Wednesday, June 1, 2011

Remembering Gil Scott-Heron

In another piece of sad news, Gil Scott-Heron passed away at age 62, over the weekend. At the tail end of the 60's and throughout the 70's, Scott-Heron, along with kindred spirits the Last Poets, began recording spoken word and poetry that expressed the rage felt by disaffected urban black youth across the country. The missing link between the Black Panthers and Public Enemy, Scott-Heron's polyrhythmic rhymes were sometimes delivered over raw drumming, basically creating rap music a decade before rap music was first invented.

Gil Scott-Heron (image from Wikimedia)
Gil Scott-Heron

Perhaps best known to the general public as the artist behind "The Revolution Will Not Be Televised," Scott-Heron's poetry was militant, a call to arms for black Americans and an unsettling warning to white folks, who still benefited from a deeply racist power structure, years after Dr. King and desegregation. Of course, his wrath did not end there; his rhymes attacked black hypocrisy, economic injustice, willful ignorance and rampant consumerism among many other subjects. As his recordings progressed, they grew more traditionally musical, but his words remained potent. Keeping a healthy perspective on his own work, Scott-Heron also infused his verses with a biting humor that prevented things from getting unbearably heavy.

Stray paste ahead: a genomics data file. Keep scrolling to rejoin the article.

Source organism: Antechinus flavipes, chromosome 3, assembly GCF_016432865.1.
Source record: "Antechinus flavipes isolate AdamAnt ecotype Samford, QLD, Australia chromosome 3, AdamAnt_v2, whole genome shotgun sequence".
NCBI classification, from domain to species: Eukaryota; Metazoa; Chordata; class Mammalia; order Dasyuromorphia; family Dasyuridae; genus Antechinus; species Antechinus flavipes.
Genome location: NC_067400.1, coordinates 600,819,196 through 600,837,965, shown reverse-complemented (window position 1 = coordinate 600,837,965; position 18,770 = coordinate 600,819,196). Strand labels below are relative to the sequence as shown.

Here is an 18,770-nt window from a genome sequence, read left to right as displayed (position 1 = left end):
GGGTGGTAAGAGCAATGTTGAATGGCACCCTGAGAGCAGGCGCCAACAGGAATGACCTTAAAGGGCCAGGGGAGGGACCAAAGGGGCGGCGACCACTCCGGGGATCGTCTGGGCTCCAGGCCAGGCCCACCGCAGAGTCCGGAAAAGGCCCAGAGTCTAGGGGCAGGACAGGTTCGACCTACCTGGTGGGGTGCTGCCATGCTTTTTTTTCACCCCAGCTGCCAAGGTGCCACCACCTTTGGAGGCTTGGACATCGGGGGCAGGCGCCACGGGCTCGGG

Although he never quite became a household name, there is not a rapper or new R&B/soul artist who is not indebted to Scott-Heron. In the end, he succumbed to the very injustices he decried, struggling with drug addiction and HIV for many years. Despite this, he continued to perform, record and inspire until the end of his life.

A list of artists directly inspired by Scott-Heron would be too long to list, but would include artists like Public Enemy, Eminem, Mos Def, Jay-Z, Kanye West and Common, to name just a few. Scott-Heron changed the course not only of popular music but of political discourse in America, setting a model of self-expression for generations of disenfranchised men and women.

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